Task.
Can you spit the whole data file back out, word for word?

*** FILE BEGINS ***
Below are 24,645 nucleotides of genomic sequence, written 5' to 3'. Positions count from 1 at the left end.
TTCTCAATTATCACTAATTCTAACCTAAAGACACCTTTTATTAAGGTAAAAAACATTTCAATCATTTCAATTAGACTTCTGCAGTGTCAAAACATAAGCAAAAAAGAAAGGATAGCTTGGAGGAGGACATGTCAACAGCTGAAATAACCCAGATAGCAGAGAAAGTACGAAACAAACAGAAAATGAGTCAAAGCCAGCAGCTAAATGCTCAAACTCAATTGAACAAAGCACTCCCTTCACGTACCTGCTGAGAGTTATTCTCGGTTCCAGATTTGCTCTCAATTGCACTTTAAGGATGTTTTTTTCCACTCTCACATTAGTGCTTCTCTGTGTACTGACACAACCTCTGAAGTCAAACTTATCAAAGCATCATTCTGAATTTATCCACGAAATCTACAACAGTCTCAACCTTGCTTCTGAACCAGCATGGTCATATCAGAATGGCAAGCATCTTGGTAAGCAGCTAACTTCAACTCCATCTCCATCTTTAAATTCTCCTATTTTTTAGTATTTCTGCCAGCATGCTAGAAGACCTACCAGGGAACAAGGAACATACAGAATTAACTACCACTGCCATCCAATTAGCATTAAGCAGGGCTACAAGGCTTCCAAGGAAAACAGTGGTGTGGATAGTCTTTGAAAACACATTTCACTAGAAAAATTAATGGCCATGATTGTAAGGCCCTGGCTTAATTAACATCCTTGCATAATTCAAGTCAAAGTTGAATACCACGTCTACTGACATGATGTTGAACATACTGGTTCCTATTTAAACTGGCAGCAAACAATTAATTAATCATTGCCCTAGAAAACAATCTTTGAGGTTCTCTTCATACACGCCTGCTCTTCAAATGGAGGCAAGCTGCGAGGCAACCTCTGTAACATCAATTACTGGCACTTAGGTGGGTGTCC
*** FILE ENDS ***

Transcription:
Below are 24,645 nucleotides of genomic sequence, written 5' to 3'. Positions count from 1 at the left end.
TTCTCAATTATCACTAATTCTAACCTAAAGACACCTTTTATTAAGGTAAAAAACATTTCAATCATTTCAATTAGACTTCTGCAGTGTCAAAACATAAGCAAAAAAGAAAGGATAGCTTGGAGGAGGACATGTCAACAGCTGAAATAACCCAGATAGCAGAGAAAGTACGAAACAAACAGAAAATGAGTCAAAGCCAGCAGCTAAATGCTCAAACTCAATTGAACAAAGCACTCCCTTCACGTACCTGCTGAGAGTTATTCTCGGTTCCAGATTTGCTCTCAATTGCACTTTAAGGATGTTTTTTTCCACTCTCACATTAGTGCTTCTCTGTGTACTGACACAACCTCTGAAGTCAAACTTATCAAAGCATCATTCTGAATTTATCCACGAAATCTACAACAGTCTCAACCTTGCTTCTGAACCAGCATGGTCATATCAGAATGGCAAGCATCTTGGTAAGCAGCTAACTTCAACTCCATCTCCATCTTTAAATTCTCCTATTTTTTAGTATTTCTGCCAGCATGCTAGAAGACCTACCAGGGAACAAGGAACATACAGAATTAACTACCACTGCCATCCAATTAGCATTAAGCAGGGCTACAAGGCTTCCAAGGAAAACAGTGGTGTGGATAGTCTTTGAAAACACATTTCACTAGAAAAATTAATGGCCATGATTGTAAGGCCCTGGCTTAATTAACATCCTTGCATAATTCAAGTCAAAGTTGAATACCACGTCTACTGACATGATGTTGAACATACTGGTTCCTATTTAAACTGGCAGCAAACAATTAATTAATCATTGCCCTAGAAAACAATCTTTGAGGTTCTCTTCATACACGCCTGCTCTTCAAATGGAGGCAAGCTGCGAGGCAACCTCTGTAACATCAATTACTGGCACTTAGGTGGGTGTCC